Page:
Queens would also be a perfect landing spot for the mediasavvy Maddon, who wakes up every morning reading the New York tabloids on his iPad. The Mets have a rotation that can compete with any team, and hiring Maddon could be the best way to compete with the Yankees for the attention of New York sports fans. When Maddon played a clip from “Seinfeld” in his office Friday night at Busch Stadium, you had to wonder if Jerry Seinfeld, the world’s most famous Mets fan, was paying close attention.
And then there’s Anaheim, the place Maddon began his career and served in various capacities, including the minorleague manager and a majorleague coach. He won his first ring coaching under Mike Scioscia on the 2002 champions.
But all those jobs are filled. The only one now open is in San Diego, which Maddon recently quipped was a perfect place for someone in the witness protection program. Maybe it was a hint about his own lame-duck status?
We’ll have to wait and see what happens over the next few weeks as baseball’s revolving door turns.
Either way, expect Maddon to resurface somewhere, even though the current trend is toward younger managers with little or no prior experience.
As he said that day in Cincinnati, Maddon believes he can manage until he’s 70, given the chance. He still feels young and wakes up every morning with a positive attitude.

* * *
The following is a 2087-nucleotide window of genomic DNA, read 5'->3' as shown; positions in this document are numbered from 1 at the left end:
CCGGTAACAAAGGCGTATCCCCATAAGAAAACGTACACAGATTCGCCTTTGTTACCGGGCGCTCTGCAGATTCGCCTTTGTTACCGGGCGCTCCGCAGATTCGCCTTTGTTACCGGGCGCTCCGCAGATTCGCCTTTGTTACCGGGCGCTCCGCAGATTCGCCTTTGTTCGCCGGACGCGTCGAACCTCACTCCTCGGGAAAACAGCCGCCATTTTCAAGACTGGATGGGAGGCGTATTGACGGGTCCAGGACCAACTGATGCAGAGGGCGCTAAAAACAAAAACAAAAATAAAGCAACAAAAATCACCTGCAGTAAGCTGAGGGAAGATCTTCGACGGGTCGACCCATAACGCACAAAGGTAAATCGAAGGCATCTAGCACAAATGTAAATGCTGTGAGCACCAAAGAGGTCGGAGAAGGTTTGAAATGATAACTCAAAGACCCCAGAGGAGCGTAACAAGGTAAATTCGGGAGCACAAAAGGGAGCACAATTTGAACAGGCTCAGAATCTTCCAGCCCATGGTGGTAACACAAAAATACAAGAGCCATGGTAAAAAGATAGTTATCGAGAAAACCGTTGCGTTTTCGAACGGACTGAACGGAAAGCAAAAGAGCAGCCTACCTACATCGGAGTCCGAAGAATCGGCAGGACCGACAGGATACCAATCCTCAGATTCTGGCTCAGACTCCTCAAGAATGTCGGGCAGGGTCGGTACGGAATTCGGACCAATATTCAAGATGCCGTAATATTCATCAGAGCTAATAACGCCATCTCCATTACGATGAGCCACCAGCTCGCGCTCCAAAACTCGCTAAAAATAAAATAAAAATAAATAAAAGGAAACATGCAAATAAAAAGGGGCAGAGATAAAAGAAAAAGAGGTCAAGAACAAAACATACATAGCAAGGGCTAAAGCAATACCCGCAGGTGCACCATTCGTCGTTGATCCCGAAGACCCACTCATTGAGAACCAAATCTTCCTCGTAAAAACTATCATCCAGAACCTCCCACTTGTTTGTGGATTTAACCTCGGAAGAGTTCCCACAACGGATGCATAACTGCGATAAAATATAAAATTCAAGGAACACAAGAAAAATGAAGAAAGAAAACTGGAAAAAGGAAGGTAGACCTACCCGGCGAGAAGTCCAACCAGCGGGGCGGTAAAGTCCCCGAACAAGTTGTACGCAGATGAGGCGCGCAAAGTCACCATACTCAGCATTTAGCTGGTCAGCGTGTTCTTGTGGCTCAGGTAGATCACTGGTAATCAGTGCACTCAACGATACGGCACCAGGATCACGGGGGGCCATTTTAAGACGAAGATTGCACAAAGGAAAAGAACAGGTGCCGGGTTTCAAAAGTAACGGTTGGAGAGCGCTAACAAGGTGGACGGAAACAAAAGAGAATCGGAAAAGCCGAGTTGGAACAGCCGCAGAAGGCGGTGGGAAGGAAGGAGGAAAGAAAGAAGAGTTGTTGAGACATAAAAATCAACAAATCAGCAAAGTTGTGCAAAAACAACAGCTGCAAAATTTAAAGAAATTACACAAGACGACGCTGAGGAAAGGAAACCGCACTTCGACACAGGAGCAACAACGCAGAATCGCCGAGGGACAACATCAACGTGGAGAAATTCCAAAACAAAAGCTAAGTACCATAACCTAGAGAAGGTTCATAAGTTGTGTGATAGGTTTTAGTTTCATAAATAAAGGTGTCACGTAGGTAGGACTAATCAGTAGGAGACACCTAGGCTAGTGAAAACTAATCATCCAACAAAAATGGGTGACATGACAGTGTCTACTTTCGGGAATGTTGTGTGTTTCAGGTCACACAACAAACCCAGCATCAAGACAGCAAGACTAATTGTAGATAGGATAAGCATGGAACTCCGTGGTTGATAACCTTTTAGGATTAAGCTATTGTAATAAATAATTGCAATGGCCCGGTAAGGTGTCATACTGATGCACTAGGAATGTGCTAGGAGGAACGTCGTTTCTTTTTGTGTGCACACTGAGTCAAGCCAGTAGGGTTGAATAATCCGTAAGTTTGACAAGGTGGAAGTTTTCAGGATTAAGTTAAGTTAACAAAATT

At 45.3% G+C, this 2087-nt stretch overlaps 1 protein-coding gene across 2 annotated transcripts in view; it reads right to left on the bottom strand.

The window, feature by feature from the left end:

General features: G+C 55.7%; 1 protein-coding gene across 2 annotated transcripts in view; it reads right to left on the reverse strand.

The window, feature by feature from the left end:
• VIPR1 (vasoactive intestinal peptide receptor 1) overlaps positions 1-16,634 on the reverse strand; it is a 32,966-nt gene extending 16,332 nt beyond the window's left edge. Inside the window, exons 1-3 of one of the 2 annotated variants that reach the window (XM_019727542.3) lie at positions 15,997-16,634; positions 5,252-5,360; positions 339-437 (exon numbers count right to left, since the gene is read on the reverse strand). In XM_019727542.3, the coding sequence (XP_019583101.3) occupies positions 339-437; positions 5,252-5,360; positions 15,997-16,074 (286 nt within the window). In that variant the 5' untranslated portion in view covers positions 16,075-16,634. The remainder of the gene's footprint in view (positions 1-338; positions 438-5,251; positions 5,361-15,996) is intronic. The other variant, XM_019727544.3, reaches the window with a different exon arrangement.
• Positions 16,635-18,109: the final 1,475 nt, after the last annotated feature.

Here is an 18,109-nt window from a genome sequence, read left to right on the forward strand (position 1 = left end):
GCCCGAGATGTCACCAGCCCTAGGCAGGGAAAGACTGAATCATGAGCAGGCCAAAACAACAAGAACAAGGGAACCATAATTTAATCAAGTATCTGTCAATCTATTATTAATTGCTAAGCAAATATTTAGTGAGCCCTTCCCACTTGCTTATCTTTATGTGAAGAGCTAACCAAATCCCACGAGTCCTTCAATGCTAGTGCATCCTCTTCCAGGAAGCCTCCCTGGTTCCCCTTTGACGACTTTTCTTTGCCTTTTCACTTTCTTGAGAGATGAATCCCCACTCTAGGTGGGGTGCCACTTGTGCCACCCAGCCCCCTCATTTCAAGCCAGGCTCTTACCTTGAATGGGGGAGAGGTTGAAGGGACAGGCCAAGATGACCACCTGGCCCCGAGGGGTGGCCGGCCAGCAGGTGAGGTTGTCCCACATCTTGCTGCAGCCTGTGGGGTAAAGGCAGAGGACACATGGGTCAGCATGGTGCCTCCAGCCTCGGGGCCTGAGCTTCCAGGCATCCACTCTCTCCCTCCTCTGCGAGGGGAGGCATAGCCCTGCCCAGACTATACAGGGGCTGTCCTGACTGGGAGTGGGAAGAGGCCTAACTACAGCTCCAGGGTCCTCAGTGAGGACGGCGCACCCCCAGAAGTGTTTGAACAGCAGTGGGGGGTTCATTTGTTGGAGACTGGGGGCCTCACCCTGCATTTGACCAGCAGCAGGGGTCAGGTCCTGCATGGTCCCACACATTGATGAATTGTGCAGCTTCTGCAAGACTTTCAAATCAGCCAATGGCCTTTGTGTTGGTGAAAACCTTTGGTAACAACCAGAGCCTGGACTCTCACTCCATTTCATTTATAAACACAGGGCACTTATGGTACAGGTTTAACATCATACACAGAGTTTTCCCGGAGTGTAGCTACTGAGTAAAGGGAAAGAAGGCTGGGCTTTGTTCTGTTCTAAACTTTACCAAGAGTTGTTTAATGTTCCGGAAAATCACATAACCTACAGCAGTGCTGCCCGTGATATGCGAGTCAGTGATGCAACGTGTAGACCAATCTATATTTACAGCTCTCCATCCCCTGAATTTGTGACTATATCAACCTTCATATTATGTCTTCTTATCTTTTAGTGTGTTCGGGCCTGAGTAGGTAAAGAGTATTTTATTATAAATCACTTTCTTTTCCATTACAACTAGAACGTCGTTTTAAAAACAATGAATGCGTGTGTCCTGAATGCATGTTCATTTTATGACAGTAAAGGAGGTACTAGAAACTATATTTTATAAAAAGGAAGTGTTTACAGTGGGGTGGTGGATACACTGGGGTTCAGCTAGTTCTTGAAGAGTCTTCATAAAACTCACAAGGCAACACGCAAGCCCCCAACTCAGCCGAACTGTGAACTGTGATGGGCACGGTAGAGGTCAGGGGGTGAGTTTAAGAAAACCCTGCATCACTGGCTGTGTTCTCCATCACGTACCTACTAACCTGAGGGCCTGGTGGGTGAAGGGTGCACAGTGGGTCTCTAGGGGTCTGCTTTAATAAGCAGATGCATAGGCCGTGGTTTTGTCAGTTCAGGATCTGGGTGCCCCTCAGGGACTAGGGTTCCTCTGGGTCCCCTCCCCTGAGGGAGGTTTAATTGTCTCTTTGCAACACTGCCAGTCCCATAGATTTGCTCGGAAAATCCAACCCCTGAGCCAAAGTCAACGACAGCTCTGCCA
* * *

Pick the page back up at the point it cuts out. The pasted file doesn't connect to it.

“If I can maintain that method or attitude, which I don’t see why I shouldn’t, that’s why I think it’s something I could do for at least five more years,” he said. “The big part is of course, taking care of myself and the joy that I have for it. If you subtract the joy for the day, then you really should do something else.
“But I really have a strong joy for the day.”
That was evident in his five years in Chicago, one of the wildest rides imaginable. Maddon took the Cubs to the promised land, and three years later he’s out.
Don’t feel sorry for Maddon because he won’t feel sorry for himself. With all the speculation the last few weeks that he was gone, it was almost like attending his own wake. How did he let it not get to him?
“Meditation,” he said with a laugh. “Plenty of sleep. I’m a little bit foggy today. It doesn’t (bother me) because I enjoy the day, man. This is enjoyable.
“There is nothing to be upset about, man. Listen, if you can’t take what might be dished out once in a while, don’t do this. And again, don’t always believe what you read. Sorry, guys.”
Epstein lauded Maddon for the way he handled all the rumors.
“Watching Joe the last weekplus, I don’t think there is anyone on the planet that could have handled this better than he did,” Epstein said. “I’m always learning from him, but I learned a lot in the way he handled this. It was with such class, and it was genuine. It was who he was.
“He didn’t just show up and put on a happy face each day. He was happy to be here and do his job.”
Maddon still have that strong joy for the day wherever he winds up, and his legacy on the North Side will stand for a long, long time.
Joe Maddon, who was let go by the Chicago Cubs on Sunday, has 1,262 career wins, a World Series championship with the Cubs, an American League pennant with the Tampa Bay Rays and nine seasons of 90 or more wins in his last 12 seasons.